What she said. Sounds like your dd was just asking a question tho.
post #10 of 36
I think it's inappropriate for any child to lecture an adult on what he or she should or should not do.
post #11 of 36
Quote:
Originally Posted by talk de jour View Post
I think it's inappropriate for any child to lecture an adult on what he or she should or should not do.
agreed. i really find it obnoxious.
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post #12 of 36
Your neighbor may have been okay with it, or she may have been just being polite or caught off-guard. The thing about criticizing your neighbors for something like smoke going into your yard from theirs is that you have to be prepared for your neighbor to complain about everything you do that she doesn't like - a ball rolling into her drive, friends over until after bedtime, the noise of children playing in the yard, etc., etc. Those things can be annoying, too, and I can make the argument for them also being dangerous to her health in the same sort of way that second-hand smoke from yards away is. (Read the research.) So it's a good lesson for your daughter to learn that she's free to criticize all she wants, *but* she's not free from the consequences of other people's reactions.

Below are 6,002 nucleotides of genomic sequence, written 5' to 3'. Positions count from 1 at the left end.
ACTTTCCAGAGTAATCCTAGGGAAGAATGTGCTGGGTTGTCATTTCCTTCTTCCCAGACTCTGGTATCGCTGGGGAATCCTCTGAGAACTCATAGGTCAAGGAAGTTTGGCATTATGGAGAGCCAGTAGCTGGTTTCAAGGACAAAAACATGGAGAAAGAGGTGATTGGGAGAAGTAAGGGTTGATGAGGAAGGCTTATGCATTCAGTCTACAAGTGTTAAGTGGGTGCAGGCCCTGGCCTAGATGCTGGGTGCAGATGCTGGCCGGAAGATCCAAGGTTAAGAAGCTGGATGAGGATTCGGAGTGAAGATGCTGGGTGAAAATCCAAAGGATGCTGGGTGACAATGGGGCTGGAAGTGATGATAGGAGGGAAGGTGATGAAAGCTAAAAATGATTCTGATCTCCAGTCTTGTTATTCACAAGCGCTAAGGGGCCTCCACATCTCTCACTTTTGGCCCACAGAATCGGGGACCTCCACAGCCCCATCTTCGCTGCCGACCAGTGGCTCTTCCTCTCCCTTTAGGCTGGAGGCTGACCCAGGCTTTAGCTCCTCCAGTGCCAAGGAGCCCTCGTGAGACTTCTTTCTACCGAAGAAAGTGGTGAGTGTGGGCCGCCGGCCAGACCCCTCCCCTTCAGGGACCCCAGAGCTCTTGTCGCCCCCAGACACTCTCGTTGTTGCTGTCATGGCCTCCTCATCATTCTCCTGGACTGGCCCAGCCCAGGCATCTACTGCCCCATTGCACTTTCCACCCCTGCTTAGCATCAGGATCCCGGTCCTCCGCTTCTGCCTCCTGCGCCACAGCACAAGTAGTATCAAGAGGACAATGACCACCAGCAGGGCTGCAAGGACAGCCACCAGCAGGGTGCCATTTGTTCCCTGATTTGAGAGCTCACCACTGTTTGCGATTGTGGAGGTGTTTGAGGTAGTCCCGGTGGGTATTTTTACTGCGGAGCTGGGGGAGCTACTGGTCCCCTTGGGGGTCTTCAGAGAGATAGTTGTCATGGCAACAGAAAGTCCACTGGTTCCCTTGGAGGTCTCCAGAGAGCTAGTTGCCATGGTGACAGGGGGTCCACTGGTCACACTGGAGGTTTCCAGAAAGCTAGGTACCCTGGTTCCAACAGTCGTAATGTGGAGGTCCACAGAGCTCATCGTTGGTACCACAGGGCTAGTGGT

post #13 of 36
My 6 yr old dd does this/has done this too!

We have one friend who is a smoker who just laughs when she does it. The friend will go outside to our backyard to smoke, and when she does dd draws a "no smoking" sign (picture of a cigarette in a circle with a diagonal line through it) and tapes it to the outside wall. I don't worry about that because our friend is really totally fine with it and actually finds it hilarious (I've talked to her about it).

However dd has also tried to lecture strangers when we're out and about. I've had to talk to her a few times about it, that we don't know them, and they don't want to hear a lecture from someone they don't know (esp a kid!). I've explained to her that smoking is an addiction and sometimes people don't want to be smokers but they haven't been able to stop yet, and it would make them feel bad if she "rubs it in" by giving them a lecture about smoking. I've also explained to her that some people know that smoking is not good for their health but they've chosen to do it anyway, and they would be offended by her telling them not to - ultimately it's their choice what to do with their body. She gets it now and hasn't brought up smoking to anyone but that one friend in a long time.